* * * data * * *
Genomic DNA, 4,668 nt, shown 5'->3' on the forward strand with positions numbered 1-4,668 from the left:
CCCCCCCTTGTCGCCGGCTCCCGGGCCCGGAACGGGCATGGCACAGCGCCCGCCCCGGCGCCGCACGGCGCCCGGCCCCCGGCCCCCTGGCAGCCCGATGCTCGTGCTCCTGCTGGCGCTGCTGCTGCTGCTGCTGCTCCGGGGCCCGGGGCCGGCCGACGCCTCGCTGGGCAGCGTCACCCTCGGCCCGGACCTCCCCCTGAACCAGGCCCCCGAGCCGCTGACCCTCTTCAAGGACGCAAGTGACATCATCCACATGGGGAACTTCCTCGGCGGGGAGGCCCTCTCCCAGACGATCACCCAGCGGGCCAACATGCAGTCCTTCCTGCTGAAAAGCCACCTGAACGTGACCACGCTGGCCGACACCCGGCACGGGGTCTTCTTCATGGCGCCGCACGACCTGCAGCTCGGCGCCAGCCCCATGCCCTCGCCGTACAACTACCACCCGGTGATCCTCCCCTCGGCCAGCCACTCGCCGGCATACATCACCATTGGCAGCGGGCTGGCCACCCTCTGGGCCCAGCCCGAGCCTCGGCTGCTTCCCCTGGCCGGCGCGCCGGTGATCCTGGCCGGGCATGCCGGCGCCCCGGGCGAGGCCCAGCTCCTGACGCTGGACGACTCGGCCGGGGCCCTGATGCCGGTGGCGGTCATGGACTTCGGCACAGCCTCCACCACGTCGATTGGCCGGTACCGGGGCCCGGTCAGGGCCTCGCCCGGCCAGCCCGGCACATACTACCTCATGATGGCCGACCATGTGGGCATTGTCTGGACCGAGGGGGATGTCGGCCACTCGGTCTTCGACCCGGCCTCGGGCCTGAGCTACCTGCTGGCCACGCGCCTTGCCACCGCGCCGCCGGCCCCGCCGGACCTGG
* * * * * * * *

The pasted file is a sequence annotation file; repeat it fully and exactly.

Genomic DNA, 4,668 nt, shown 5'->3' on the forward strand with positions numbered 1-4,668 from the left:
CCCCCCCTTGTCGCCGGCTCCCGGGCCCGGAACGGGCATGGCACAGCGCCCGCCCCGGCGCCGCACGGCGCCCGGCCCCCGGCCCCCTGGCAGCCCGATGCTCGTGCTCCTGCTGGCGCTGCTGCTGCTGCTGCTGCTCCGGGGCCCGGGGCCGGCCGACGCCTCGCTGGGCAGCGTCACCCTCGGCCCGGACCTCCCCCTGAACCAGGCCCCCGAGCCGCTGACCCTCTTCAAGGACGCAAGTGACATCATCCACATGGGGAACTTCCTCGGCGGGGAGGCCCTCTCCCAGACGATCACCCAGCGGGCCAACATGCAGTCCTTCCTGCTGAAAAGCCACCTGAACGTGACCACGCTGGCCGACACCCGGCACGGGGTCTTCTTCATGGCGCCGCACGACCTGCAGCTCGGCGCCAGCCCCATGCCCTCGCCGTACAACTACCACCCGGTGATCCTCCCCTCGGCCAGCCACTCGCCGGCATACATCACCATTGGCAGCGGGCTGGCCACCCTCTGGGCCCAGCCCGAGCCTCGGCTGCTTCCCCTGGCCGGCGCGCCGGTGATCCTGGCCGGGCATGCCGGCGCCCCGGGCGAGGCCCAGCTCCTGACGCTGGACGACTCGGCCGGGGCCCTGATGCCGGTGGCGGTCATGGACTTCGGCACAGCCTCCACCACGTCGATTGGCCGGTACCGGGGCCCGGTCAGGGCCTCGCCCGGCCAGCCCGGCACATACTACCTCATGATGGCCGACCATGTGGGCATTGTCTGGACCGAGGGGGATGTCGGCCACTCGGTCTTCGACCCGGCCTCGGGCCTGAGCTACCTGCTGGCCACGCGCCTTGCCACCGCGCCGCCGGCCCCGCCGGACCTGG